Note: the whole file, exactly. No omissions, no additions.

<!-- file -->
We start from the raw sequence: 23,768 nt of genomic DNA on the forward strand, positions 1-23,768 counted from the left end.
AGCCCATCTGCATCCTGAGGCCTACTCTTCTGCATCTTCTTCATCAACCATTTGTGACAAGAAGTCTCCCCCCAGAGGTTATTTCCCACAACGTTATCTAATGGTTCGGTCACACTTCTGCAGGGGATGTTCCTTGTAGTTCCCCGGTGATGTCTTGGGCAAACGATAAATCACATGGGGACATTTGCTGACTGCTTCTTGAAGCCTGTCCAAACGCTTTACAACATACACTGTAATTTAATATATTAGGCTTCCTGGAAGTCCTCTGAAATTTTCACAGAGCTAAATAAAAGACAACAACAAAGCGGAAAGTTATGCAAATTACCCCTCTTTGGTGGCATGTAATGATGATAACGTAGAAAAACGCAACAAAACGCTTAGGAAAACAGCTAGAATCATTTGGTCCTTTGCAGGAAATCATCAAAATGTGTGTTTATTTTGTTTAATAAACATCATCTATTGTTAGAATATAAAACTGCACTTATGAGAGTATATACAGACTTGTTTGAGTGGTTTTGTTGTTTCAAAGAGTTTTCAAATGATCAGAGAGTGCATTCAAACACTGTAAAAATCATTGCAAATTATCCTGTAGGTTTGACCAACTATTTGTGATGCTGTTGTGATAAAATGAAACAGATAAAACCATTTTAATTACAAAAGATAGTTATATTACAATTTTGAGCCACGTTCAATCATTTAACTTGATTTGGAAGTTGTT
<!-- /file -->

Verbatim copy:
We start from the raw sequence: 23,768 nt of genomic DNA on the forward strand, positions 1-23,768 counted from the left end.
AGCCCATCTGCATCCTGAGGCCTACTCTTCTGCATCTTCTTCATCAACCATTTGTGACAAGAAGTCTCCCCCCAGAGGTTATTTCCCACAACGTTATCTAATGGTTCGGTCACACTTCTGCAGGGGATGTTCCTTGTAGTTCCCCGGTGATGTCTTGGGCAAACGATAAATCACATGGGGACATTTGCTGACTGCTTCTTGAAGCCTGTCCAAACGCTTTACAACATACACTGTAATTTAATATATTAGGCTTCCTGGAAGTCCTCTGAAATTTTCACAGAGCTAAATAAAAGACAACAACAAAGCGGAAAGTTATGCAAATTACCCCTCTTTGGTGGCATGTAATGATGATAACGTAGAAAAACGCAACAAAACGCTTAGGAAAACAGCTAGAATCATTTGGTCCTTTGCAGGAAATCATCAAAATGTGTGTTTATTTTGTTTAATAAACATCATCTATTGTTAGAATATAAAACTGCACTTATGAGAGTATATACAGACTTGTTTGAGTGGTTTTGTTGTTTCAAAGAGTTTTCAAATGATCAGAGAGTGCATTCAAACACTGTAAAAATCATTGCAAATTATCCTGTAGGTTTGACCAACTATTTGTGATGCTGTTGTGATAAAATGAAACAGATAAAACCATTTTAATTACAAAAGATAGTTATATTACAATTTTGAGCCACGTTCAATCATTTAACTTGATTTGGAAGTTGTT